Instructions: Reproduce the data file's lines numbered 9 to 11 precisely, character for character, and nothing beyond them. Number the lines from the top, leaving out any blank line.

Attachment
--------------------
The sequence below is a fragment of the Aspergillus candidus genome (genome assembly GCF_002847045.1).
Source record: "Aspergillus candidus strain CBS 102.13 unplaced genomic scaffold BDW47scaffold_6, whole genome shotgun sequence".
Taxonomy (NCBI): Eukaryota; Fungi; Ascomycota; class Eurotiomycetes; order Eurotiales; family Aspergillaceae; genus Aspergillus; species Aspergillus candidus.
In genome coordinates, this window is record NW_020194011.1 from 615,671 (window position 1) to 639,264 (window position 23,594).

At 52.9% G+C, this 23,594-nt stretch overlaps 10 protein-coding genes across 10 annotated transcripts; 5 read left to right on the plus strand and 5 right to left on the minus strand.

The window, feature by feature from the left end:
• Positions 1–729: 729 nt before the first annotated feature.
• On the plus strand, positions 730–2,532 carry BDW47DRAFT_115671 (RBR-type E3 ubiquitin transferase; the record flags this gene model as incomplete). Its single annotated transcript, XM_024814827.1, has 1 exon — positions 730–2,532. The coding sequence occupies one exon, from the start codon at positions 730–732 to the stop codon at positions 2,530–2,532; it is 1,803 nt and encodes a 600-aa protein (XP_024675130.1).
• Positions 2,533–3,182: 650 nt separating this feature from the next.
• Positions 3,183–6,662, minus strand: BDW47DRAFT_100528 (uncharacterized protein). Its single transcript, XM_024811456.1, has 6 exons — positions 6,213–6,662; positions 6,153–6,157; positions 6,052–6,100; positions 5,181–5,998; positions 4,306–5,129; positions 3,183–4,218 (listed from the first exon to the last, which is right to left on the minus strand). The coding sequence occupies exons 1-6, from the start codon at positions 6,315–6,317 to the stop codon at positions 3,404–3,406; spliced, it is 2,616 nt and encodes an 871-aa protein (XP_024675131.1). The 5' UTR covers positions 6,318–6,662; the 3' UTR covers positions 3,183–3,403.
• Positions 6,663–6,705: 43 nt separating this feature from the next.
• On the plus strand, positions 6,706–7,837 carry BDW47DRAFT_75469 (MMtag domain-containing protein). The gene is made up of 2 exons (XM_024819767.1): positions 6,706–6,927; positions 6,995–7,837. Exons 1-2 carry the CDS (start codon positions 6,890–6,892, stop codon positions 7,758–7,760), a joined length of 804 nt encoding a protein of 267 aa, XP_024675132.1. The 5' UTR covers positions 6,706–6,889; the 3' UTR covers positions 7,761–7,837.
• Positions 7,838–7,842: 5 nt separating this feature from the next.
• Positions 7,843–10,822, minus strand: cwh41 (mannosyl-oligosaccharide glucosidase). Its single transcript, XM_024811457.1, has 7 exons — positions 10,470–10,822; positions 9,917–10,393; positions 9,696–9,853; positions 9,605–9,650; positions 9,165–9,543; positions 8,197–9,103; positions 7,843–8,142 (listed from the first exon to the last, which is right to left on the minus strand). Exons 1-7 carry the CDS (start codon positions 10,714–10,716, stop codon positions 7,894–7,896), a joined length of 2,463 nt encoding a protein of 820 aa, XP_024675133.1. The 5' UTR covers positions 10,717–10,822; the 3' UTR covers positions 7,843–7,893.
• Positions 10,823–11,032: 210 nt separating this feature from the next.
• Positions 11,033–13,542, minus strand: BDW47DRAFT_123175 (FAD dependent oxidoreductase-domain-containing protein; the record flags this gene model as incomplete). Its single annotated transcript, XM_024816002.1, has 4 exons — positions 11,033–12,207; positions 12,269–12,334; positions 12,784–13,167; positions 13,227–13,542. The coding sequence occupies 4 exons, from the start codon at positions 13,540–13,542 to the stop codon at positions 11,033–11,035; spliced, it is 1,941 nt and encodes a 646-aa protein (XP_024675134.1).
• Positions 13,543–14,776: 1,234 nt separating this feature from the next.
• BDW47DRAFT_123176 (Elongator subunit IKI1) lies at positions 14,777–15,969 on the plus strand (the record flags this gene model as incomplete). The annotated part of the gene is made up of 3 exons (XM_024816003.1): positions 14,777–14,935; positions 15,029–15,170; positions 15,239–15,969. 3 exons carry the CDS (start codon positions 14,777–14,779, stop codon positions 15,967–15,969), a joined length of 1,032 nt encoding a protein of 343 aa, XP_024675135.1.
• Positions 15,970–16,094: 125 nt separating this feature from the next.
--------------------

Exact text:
• Positions 2,533–3,182: 650 nt separating this feature from the next.
• Positions 3,183–6,662, minus strand: BDW47DRAFT_100528 (uncharacterized protein). Its single transcript, XM_024811456.1, has 6 exons — positions 6,213–6,662; positions 6,153–6,157; positions 6,052–6,100; positions 5,181–5,998; positions 4,306–5,129; positions 3,183–4,218 (listed from the first exon to the last, which is right to left on the minus strand). The coding sequence occupies exons 1-6, from the start codon at positions 6,315–6,317 to the stop codon at positions 3,404–3,406; spliced, it is 2,616 nt and encodes an 871-aa protein (XP_024675131.1). The 5' UTR covers positions 6,318–6,662; the 3' UTR covers positions 3,183–3,403.
• Positions 6,663–6,705: 43 nt separating this feature from the next.